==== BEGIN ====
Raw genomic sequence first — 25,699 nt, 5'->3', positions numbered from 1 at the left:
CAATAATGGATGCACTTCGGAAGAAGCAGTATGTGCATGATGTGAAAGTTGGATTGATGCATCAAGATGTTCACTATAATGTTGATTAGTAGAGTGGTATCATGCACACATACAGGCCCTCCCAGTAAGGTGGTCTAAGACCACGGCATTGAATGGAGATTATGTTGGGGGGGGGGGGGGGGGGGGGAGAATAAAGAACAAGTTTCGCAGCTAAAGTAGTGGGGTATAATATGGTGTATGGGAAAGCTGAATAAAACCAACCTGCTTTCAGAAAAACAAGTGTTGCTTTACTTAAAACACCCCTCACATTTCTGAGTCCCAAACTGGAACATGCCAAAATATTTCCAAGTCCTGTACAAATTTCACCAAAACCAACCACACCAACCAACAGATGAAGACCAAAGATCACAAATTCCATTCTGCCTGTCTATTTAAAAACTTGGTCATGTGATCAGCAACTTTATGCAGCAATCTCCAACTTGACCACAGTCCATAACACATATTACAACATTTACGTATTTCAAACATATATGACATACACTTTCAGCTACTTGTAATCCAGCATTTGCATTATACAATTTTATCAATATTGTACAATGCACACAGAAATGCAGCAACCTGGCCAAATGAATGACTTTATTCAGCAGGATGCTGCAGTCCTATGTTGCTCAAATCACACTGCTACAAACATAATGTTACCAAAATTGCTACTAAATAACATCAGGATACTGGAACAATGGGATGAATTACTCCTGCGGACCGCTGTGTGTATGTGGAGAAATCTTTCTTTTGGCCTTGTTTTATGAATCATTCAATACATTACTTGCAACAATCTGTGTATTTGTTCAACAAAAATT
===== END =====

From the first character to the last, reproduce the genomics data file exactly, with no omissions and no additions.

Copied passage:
Raw genomic sequence first — 25,699 nt, 5'->3', positions numbered from 1 at the left:
CAATAATGGATGCACTTCGGAAGAAGCAGTATGTGCATGATGTGAAAGTTGGATTGATGCATCAAGATGTTCACTATAATGTTGATTAGTAGAGTGGTATCATGCACACATACAGGCCCTCCCAGTAAGGTGGTCTAAGACCACGGCATTGAATGGAGATTATGTTGGGGGGGGGGGGGGGGGGGGGAGAATAAAGAACAAGTTTCGCAGCTAAAGTAGTGGGGTATAATATGGTGTATGGGAAAGCTGAATAAAACCAACCTGCTTTCAGAAAAACAAGTGTTGCTTTACTTAAAACACCCCTCACATTTCTGAGTCCCAAACTGGAACATGCCAAAATATTTCCAAGTCCTGTACAAATTTCACCAAAACCAACCACACCAACCAACAGATGAAGACCAAAGATCACAAATTCCATTCTGCCTGTCTATTTAAAAACTTGGTCATGTGATCAGCAACTTTATGCAGCAATCTCCAACTTGACCACAGTCCATAACACATATTACAACATTTACGTATTTCAAACATATATGACATACACTTTCAGCTACTTGTAATCCAGCATTTGCATTATACAATTTTATCAATATTGTACAATGCACACAGAAATGCAGCAACCTGGCCAAATGAATGACTTTATTCAGCAGGATGCTGCAGTCCTATGTTGCTCAAATCACACTGCTACAAACATAATGTTACCAAAATTGCTACTAAATAACATCAGGATACTGGAACAATGGGATGAATTACTCCTGCGGACCGCTGTGTGTATGTGGAGAAATCTTTCTTTTGGCCTTGTTTTATGAATCATTCAATACATTACTTGCAACAATCTGTGTATTTGTTCAACAAAAATT